In Lawrence Township, police were also alerted to the ATM scam perpetrated against the Princeton Santander, and a description was provided of the suspects and the vehicles used in commission of that crime.  Lawrence was further made aware of the countywide scam that was occurring and heightened attention was given to the Santander banks in their town.  Shortly thereafter, at about 9:45 a.m., a vehicle matching the description of the vehicle used in the Princeton scam was spotted in the area of the Santander bank at on Franklin Corner Road.  The occupants from the suspect vehicle were stopped and investigated, and ultimately charged with the conspiracy.  The bank reported abnormally high ATM usage and a shortage of approximately $40,000.

In Hamilton Township, at approximately 10 a.m., Hamilton police were detailed to the Santander Bank located on South Broad Street on the report of two suspicious vehicles in the parking lot of the bank.  It was reported that other Santander Banks in neighboring jurisdictions were reporting suspicious activities at the ATMs so units were detailed to Santander Bank ATM locations throughout Hamilton.  Additional vehicles and suspects were located throughout the day at the ATMs found at 1700 Nottingham Way, 1700 Kuser Road and 2730 Nottingham Way.  During the investigations bank cards, cash, marijuana, and a handgun were recovered.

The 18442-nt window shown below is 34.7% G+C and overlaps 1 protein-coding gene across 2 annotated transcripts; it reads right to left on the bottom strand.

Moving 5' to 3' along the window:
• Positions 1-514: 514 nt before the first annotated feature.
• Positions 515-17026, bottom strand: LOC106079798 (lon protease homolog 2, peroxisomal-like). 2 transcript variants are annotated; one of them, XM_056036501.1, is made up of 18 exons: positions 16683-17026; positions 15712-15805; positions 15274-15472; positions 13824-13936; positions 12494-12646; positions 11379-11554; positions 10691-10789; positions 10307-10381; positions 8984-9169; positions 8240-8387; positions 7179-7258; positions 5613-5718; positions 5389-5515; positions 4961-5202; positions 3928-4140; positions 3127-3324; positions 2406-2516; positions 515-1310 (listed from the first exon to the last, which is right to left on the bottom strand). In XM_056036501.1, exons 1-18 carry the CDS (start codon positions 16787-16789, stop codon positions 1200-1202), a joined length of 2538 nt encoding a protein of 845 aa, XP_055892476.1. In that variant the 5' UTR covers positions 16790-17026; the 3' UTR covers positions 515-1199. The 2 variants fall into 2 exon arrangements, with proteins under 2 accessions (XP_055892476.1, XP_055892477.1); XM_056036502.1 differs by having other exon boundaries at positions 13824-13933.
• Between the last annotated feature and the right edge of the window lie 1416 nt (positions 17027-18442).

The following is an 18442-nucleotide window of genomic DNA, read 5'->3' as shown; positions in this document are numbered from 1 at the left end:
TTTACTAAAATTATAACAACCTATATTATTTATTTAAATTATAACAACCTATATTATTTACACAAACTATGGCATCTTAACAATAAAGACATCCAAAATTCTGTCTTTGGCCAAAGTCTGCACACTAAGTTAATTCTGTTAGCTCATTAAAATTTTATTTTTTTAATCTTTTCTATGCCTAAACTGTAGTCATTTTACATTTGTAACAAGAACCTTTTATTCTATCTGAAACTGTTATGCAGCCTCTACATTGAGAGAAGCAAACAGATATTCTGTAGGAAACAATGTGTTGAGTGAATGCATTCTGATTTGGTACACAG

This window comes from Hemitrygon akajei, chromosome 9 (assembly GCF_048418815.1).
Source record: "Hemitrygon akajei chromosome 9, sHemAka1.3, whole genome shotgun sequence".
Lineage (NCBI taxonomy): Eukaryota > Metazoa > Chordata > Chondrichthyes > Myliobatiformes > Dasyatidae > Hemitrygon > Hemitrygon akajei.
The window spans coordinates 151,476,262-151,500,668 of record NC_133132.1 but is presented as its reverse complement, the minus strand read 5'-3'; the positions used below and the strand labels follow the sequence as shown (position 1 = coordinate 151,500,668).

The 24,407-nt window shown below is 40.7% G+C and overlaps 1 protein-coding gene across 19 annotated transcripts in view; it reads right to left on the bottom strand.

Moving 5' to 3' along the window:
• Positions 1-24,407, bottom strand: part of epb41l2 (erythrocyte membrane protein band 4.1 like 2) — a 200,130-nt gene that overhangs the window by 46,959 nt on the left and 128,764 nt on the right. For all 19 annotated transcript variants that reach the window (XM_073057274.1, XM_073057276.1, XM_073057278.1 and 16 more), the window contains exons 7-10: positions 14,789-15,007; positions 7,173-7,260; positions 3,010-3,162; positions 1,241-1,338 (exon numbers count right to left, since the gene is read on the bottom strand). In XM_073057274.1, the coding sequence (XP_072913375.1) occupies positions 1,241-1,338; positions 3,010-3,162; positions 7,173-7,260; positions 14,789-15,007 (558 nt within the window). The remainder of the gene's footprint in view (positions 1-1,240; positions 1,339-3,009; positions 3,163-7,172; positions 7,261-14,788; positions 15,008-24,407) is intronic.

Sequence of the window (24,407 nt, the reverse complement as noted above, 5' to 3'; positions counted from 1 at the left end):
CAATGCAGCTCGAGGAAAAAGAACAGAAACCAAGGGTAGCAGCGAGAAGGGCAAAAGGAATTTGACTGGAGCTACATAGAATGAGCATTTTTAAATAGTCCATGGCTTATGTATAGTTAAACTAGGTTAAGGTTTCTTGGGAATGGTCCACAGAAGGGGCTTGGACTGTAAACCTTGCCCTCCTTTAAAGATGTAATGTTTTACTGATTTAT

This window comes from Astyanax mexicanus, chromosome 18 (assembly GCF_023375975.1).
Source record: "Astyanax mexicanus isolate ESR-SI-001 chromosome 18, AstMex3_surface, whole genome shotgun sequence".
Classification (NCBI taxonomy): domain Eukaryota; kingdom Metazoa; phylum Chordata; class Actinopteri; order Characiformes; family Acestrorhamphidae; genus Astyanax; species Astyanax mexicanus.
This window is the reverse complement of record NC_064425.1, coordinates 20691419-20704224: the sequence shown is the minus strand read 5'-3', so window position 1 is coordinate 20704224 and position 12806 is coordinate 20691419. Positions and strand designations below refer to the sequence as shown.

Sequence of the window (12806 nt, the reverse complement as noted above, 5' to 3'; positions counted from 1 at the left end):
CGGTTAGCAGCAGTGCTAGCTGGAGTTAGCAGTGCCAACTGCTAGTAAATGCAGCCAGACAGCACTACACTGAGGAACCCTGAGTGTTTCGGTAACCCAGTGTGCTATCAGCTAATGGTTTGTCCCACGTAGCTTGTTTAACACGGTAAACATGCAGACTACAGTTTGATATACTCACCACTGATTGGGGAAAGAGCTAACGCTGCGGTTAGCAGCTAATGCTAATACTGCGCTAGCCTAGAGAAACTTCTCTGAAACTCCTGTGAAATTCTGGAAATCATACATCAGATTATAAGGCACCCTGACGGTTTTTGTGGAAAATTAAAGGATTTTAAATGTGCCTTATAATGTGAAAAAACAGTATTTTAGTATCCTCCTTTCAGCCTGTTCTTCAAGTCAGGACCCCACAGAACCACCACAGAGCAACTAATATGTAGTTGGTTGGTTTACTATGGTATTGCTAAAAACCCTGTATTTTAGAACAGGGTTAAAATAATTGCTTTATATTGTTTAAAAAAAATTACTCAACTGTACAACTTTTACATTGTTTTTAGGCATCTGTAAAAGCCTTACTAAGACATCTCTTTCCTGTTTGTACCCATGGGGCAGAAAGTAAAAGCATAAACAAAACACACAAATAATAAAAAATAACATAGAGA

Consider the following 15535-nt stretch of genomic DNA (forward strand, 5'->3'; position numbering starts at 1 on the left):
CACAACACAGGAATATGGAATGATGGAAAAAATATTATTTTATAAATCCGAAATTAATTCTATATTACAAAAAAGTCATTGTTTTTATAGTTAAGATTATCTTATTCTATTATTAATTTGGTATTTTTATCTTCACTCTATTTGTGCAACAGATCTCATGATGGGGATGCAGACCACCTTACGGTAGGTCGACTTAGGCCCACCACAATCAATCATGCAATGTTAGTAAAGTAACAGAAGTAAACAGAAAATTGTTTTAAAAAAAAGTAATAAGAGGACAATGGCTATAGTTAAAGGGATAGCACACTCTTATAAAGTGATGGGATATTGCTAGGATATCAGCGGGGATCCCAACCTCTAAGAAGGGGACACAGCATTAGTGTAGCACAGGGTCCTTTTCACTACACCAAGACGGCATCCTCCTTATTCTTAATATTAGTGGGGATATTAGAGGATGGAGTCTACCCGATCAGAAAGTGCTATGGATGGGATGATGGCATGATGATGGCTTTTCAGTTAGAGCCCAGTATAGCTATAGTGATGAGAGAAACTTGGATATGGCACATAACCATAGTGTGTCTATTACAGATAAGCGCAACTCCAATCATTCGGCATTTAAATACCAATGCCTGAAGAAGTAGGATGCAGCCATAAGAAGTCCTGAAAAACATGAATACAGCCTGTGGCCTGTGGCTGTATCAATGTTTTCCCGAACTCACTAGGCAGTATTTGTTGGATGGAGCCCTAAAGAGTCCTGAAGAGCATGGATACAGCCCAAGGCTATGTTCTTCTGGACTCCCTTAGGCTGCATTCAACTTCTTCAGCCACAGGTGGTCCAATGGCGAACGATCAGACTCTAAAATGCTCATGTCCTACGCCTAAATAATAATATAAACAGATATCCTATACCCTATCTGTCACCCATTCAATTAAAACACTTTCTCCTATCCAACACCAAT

Hopewell Township had three separate incidents involving separate crews that started around 11:30 a.m. at the Santander Bank on Pennington Road.  Several foot chases ensued and all subjects were apprehended.  In addition to the conspiracy charge, Sekou Touray, of East Orange, NJ, was charged with resisting arrest and aggravated assault of a prosecutor’s detective.

Similar incidents were reported in multiple other jurisdictions throughout the state.  The investigation is ongoing and additional charges may be pending.  Authorities are still executing search warrants and working with Santander Bank to determine exactly how much money was stolen.  At this time, the total across municipalities in Mercer County is more than $250,000.

During the investigation, bank cards, debit cards, credit cards, cash, marijuana, and a handgun were recovered.  Additionally, more than a dozen vehicles were seized throughout the county.  Robbinsville K-9 Quori sniffed out cocaine totaling 150 grams in the trunk of one of the suspect vehicles in Robbinsville.

The following individuals were arrested and charged in Mercer County on Tuesday, August 18, 2020:

Hamilton Township